OSHA revises hazard communication standard
The Occupational Safety and Health Administration (OSHA) has revised its hazard communication standard, aligning it with the United Nations' Globally Harmonized System of Classification and Labelling of Chemicals.
The hazard communication standard will be implemented fully in 2016 and benefit workers by reducing confusion about chemical hazards in the workplace, facilitating safety training and improving understanding of hazards, especially for low-literacy workers. OSHA's standard will classify chemicals according to their health and physical hazards and establish consistent labels and safety data sheets for all imported and domestically made chemicals.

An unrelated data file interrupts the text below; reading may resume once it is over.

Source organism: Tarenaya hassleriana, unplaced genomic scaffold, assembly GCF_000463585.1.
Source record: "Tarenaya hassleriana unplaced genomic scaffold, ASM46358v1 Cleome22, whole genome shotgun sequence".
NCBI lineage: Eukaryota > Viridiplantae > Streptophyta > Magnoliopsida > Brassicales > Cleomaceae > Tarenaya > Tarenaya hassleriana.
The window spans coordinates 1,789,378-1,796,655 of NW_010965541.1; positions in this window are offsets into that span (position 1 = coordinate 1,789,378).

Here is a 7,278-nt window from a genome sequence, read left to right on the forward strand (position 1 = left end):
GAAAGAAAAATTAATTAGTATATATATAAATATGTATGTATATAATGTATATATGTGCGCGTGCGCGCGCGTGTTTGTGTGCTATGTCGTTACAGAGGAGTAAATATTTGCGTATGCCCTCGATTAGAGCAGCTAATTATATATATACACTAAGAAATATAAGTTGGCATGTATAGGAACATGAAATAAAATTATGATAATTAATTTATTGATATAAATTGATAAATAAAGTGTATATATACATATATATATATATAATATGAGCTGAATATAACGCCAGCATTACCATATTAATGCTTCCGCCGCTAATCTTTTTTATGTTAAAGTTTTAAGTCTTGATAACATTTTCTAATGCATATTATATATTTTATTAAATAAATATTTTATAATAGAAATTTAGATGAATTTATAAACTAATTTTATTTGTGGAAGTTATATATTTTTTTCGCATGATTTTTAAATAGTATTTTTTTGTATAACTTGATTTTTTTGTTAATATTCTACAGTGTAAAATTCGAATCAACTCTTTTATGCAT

The standard, once implemented, is expected to prevent an estimated 43 deaths and 585 injuries and illnesses and result in an estimated $475.2 million in enhanced productivity for U.S. businesses each year. It also is expected to reduce trade barriers and result in estimated annualized benefits with productivity improvements for U.S. businesses that regularly handle, store and use hazardous chemicals, as well as cost savings of $32.2 million for U.S. businesses that periodically update safety data sheets and labels for chemicals covered under the standard.